Rising rates and debt a concern
Nearly three years on from the formation of the super-city and rates are rising above the level of inflation and debt keeps growing.
During the next year the council has budgeted to borrow another $900 million, bringing total net borrowing to more than $6 billion.
By 2022 the council's debt is expected to reach $12.5b.
However the operating costs are expected to be less than total revenue in two year's time, creating a net income of $77m.
Council chief executive Doug McKay issued his first pre-election report last week, which outlines council's financial position and goals.
"The purpose of a pre-election report under the act is for councils to provide information to promote public discussion about the issues a council faces ahead of the local body elections, so voters can make more informed choices."
The council has set the debt limit at 275 per cent of the total revenue.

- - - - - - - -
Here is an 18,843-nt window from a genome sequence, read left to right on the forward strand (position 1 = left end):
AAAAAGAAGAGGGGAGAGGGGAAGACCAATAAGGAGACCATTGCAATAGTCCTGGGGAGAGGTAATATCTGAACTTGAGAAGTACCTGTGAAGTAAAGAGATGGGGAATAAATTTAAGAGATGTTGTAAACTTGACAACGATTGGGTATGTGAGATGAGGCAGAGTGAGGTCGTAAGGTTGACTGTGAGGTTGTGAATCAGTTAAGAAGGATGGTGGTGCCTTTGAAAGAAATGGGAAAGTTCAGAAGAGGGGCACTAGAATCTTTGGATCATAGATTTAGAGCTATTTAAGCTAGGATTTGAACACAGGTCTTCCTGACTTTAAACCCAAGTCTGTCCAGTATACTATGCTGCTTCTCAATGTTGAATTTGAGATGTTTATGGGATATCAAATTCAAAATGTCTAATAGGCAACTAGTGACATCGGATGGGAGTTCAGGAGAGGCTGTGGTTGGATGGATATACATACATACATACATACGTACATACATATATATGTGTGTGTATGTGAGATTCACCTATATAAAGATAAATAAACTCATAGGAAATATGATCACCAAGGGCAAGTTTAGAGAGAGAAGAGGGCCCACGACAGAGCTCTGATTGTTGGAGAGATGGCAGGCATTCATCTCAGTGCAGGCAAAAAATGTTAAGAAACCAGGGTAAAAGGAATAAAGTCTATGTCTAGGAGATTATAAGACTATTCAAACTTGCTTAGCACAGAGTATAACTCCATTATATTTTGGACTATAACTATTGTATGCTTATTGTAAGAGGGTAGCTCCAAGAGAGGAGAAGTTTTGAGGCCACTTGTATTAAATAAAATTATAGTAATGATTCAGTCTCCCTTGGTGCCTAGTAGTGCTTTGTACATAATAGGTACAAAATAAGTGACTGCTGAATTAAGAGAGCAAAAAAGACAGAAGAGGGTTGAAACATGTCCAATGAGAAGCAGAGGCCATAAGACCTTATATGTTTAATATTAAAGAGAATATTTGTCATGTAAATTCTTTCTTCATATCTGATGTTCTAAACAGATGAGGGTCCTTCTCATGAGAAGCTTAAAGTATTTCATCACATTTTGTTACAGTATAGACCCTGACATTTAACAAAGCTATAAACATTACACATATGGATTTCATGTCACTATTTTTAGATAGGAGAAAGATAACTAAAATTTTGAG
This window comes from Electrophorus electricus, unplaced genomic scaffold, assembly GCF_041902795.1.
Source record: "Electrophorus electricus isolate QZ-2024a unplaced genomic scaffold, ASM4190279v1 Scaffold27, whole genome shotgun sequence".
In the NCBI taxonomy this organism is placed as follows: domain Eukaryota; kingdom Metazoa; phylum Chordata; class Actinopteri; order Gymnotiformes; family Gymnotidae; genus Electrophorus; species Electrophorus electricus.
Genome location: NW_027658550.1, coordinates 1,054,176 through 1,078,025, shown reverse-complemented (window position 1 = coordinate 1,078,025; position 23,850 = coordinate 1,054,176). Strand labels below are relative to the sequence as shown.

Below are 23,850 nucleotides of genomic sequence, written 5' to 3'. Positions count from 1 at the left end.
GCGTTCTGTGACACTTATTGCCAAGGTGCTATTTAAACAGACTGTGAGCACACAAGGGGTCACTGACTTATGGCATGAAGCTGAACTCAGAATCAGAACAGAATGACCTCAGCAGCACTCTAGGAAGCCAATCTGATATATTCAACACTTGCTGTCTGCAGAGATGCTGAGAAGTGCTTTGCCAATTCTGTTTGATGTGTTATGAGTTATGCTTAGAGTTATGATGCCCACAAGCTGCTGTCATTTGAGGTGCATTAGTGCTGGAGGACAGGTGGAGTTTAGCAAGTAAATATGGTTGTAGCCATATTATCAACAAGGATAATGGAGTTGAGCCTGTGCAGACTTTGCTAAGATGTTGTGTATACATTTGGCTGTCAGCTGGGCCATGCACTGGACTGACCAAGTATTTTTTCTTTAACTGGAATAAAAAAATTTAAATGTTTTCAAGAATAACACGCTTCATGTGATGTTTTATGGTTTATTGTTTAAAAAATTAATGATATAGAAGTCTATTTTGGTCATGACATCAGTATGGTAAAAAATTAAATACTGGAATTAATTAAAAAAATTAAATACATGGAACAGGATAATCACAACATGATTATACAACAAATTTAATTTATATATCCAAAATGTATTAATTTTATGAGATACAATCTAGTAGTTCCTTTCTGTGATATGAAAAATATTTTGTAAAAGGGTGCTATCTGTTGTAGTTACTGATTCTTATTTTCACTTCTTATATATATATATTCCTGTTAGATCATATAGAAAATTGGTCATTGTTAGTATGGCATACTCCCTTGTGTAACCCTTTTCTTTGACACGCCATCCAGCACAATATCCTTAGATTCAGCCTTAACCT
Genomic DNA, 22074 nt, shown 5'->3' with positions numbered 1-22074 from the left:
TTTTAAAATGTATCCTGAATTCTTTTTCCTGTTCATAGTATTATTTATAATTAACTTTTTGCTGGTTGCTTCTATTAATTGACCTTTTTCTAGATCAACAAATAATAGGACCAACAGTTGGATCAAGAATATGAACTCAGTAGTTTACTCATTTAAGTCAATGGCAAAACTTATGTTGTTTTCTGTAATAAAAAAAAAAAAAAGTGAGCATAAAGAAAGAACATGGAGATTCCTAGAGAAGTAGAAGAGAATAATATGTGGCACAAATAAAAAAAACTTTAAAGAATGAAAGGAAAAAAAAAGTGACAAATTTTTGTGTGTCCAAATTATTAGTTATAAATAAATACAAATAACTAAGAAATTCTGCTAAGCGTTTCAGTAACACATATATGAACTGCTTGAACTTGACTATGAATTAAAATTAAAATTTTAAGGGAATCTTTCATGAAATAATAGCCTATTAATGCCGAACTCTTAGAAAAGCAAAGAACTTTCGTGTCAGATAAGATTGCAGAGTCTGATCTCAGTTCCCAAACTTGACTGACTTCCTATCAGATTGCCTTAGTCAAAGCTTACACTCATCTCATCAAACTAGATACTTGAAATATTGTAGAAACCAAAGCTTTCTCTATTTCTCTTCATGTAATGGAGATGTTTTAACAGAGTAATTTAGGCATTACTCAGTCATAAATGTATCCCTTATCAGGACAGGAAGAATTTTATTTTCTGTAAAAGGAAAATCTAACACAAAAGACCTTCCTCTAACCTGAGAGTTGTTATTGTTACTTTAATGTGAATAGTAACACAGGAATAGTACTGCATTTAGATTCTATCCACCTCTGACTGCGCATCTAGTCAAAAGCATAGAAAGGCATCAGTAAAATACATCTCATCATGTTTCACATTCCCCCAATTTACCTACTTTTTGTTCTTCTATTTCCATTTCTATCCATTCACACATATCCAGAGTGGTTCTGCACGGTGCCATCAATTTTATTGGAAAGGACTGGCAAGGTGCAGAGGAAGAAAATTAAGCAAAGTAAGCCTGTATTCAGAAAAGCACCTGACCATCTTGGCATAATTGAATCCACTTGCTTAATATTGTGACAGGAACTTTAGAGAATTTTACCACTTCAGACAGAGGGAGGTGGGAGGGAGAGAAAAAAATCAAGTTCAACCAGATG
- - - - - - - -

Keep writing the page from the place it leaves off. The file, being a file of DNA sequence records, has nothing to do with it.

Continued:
They currently sit slightly below 200 per cent and by the 2016/17 financial year that is expected to hit 212.5 per cent.
Despite keeping this year's rates to a 2.9 per cent overall increase the next three years are expected to bring rises of 3.5 per cent, 4.7 per cent and 4.9 per cent.
Over the next 10 years the council expects to spend $20b replacing and acquiring new assets including $9.4b on transport, $4b on water and wastewater, $2b on community and cultural facilities and $1b on stormwater.
Whau Local Board chairman Derek Battersby says he is comfortable with the debt levels as long as they don't spiral out of control.
"When we set up the super-city the Waitakere City Council was heavily criticised because of our debt levels. We had to fund things like the New Lynn developments. All that money went into infrastructure for things like water and wastewater."
Mr Battersby says when you invest you end up making a profit in the long run because building costs increase and the money can be collected later in development contributions.
"In a few years there's going to be 2000 more houses in the old clay pit area. The development contributions from that will be massive. But you have to spend the money first so they can be built."
- © Fairfax NZ News
Should we raise the retirement age?